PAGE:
Just as it did before our diagnosis, life continues to give us hurdles to jump, burdens to bear, crosses to carry, other illnesses to face, sadness and stress to overcome. The desire to just relax and enjoy LIFE–to do enjoyable things with loved ones, try new things, see new places, experience new experiences–has to take a back seat to the daily “getting the job done” just as it did before our diagnosis. The world seems not to care that we want something different, something more.

1989 wedding dayFor many of us survivors life was a lot less stressful and chaotic before our battle with cancer, simply because we were able to take the easy, everyday tasks for granted. We now have to think through our daily tasks, prioritize our everyday mundane chores. There’s not enough energy to make it through all the things that must be done, so we must pick and choose the most important. Gone are the days when we could perform our daily tasks with blind and unthinking “muscle memory.” Living and doing takes a lot more energy than it used to–energy many of us no longer have.

Sometimes the easy tasks, like getting dressed, take more time because we simply can’t feel the buttons in order to put them through the buttonholes–our hands continue to be numb after weeks of toxic drugs coursing through our veins. Sometimes lingering balance issues make maneuvering around stoves and other household equipment a seriously dangerous endeavor. Sometimes residual fatigue makes getting through the daily routine without a nap a thing of the past–or else we fall asleep in our mashed potatoes. Often, chemo brain continues to plague our ability to stay focused long enough to remember what tasks we need to get done, or keeps us second-guessing whether we put the towels in the dryer (often we didn’t)!

fixing pancakes with grammyThis is not the life we envisioned as we sat hooked up to our little friend, the infusion pump, for our regular treatments. This is not what we dreamed for ourselves as we fought our way through the trenches of cancer. Now this world we so desperately wanted to rejoin seems a very unfriendly place. A place where we have difficulty maneuvering. A place where most people have no idea how we feel, why we feel that way, can’t come close to understanding, and sometimes it feels as if they don’t even care to understand. Why can’t we just get past it?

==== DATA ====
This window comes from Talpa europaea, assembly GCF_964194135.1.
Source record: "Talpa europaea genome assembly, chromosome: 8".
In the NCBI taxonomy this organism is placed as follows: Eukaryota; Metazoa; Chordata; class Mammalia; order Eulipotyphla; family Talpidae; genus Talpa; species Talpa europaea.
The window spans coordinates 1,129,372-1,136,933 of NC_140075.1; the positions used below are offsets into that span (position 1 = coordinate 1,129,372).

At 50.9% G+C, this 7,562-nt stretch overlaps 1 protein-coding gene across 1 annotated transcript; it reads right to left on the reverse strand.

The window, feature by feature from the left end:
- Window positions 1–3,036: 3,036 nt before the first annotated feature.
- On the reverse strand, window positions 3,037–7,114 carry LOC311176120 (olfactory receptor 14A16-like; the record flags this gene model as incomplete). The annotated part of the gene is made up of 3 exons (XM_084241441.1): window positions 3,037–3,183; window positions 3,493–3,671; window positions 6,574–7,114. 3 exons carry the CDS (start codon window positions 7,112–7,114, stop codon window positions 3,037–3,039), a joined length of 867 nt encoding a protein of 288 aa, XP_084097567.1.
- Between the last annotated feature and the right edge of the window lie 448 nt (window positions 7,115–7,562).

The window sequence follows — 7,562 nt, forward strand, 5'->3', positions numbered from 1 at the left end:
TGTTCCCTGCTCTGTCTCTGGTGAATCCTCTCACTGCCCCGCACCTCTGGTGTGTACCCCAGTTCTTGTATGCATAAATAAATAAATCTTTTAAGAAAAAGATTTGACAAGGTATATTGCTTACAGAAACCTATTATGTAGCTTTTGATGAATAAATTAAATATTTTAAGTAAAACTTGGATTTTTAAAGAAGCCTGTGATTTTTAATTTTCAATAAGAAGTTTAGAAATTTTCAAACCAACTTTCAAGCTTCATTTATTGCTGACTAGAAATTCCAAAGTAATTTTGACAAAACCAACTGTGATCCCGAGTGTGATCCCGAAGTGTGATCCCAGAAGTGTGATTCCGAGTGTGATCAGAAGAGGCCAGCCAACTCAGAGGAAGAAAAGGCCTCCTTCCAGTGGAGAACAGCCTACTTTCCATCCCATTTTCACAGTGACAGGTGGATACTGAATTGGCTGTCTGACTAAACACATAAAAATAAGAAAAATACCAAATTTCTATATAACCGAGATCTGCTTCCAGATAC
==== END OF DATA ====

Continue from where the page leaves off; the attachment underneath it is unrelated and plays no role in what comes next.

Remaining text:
There is a reason many cancer survivors are diagnosed with PTSD (post traumatic stress disorder), and why many people outside the cancer battlefield have no understanding of why a cancer patient could be diagnosed with a disorder that is commonly reserved for the soldier. What the world doesn’t understand is that cancer survivors ARE soldiers. We have faced war. We have faced death. We have faced destruction. We have been fighting. Just like a soldier returning from battle, we no longer fit in the real world…the world not filled with constant battle and destruction and sickness and death. We, like soldiers, merely want to rejoin the world we left the way we left it–in all it’s naive, innocent, pseudo-peaceful normalcy. We have been changed. We no longer see things that way. And life is now filtered through a different lens.

a girls' road tripThe other reality is that once we pass through the ranks from newly diagnosed to patient to survivor, our view of the world we left behind might possibly be a little skewed. In our euphoric dreams of a bright tomorrow, we saw the yesterday we left behind as something far more perfect than it really was. The reality of life is that for every person on the planet, every day is a battle of sorts. Questions arise, tasks need completed, jobs to perform, crises to overcome.

In the struggle for survival on this harsh and sometimes unforgiving planet, it is our choice to determine how we’re going to face each of these hurdles. Do we face them with grace and compassion or do we face them with anger and frustration? Do we choose to continue the fight, do choose to crawl in a hole and give up, or do we choose to take each situation as it comes, living through each moment as best we can, trying to glean the most from each experience without struggling or complaining? If we choose not to fight is that giving up or is it simply a matter of letting go and living in the moment?

love for a lifetimeAs I watch my mother struggle with the decisions she again must face, I too struggle with how I would handle those same decisions if I were in her place. Were I in her place, would my filter be one of continuing the battle using every available weapon, or would I put on my Whatever Will Be lens and simply want to try and enjoy what time I had remaining before it all is gone? And in the giant scheme of life, is either filter truly more correct than the other? Each individual has his own choices to make and those choices are only right if they are what is best for that individual and those they hold dear.